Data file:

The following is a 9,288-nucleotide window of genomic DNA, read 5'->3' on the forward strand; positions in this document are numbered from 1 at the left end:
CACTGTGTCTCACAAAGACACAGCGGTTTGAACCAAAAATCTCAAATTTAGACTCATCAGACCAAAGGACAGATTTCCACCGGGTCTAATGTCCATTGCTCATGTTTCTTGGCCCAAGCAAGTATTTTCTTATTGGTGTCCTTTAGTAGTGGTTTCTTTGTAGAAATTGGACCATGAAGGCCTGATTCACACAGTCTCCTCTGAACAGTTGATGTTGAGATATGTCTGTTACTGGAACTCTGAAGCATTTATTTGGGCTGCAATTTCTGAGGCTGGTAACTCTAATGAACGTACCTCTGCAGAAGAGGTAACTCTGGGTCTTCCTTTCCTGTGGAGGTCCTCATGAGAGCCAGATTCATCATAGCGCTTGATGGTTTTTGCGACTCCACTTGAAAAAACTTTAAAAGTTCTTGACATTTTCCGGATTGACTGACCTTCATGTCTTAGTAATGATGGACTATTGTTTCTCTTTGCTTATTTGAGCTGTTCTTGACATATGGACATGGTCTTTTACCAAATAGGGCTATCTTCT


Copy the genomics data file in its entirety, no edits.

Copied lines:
The following is a 9,288-nucleotide window of genomic DNA, read 5'->3' on the forward strand; positions in this document are numbered from 1 at the left end:
CACTGTGTCTCACAAAGACACAGCGGTTTGAACCAAAAATCTCAAATTTAGACTCATCAGACCAAAGGACAGATTTCCACCGGGTCTAATGTCCATTGCTCATGTTTCTTGGCCCAAGCAAGTATTTTCTTATTGGTGTCCTTTAGTAGTGGTTTCTTTGTAGAAATTGGACCATGAAGGCCTGATTCACACAGTCTCCTCTGAACAGTTGATGTTGAGATATGTCTGTTACTGGAACTCTGAAGCATTTATTTGGGCTGCAATTTCTGAGGCTGGTAACTCTAATGAACGTACCTCTGCAGAAGAGGTAACTCTGGGTCTTCCTTTCCTGTGGAGGTCCTCATGAGAGCCAGATTCATCATAGCGCTTGATGGTTTTTGCGACTCCACTTGAAAAAACTTTAAAAGTTCTTGACATTTTCCGGATTGACTGACCTTCATGTCTTAGTAATGATGGACTATTGTTTCTCTTTGCTTATTTGAGCTGTTCTTGACATATGGACATGGTCTTTTACCAAATAGGGCTATCTTCT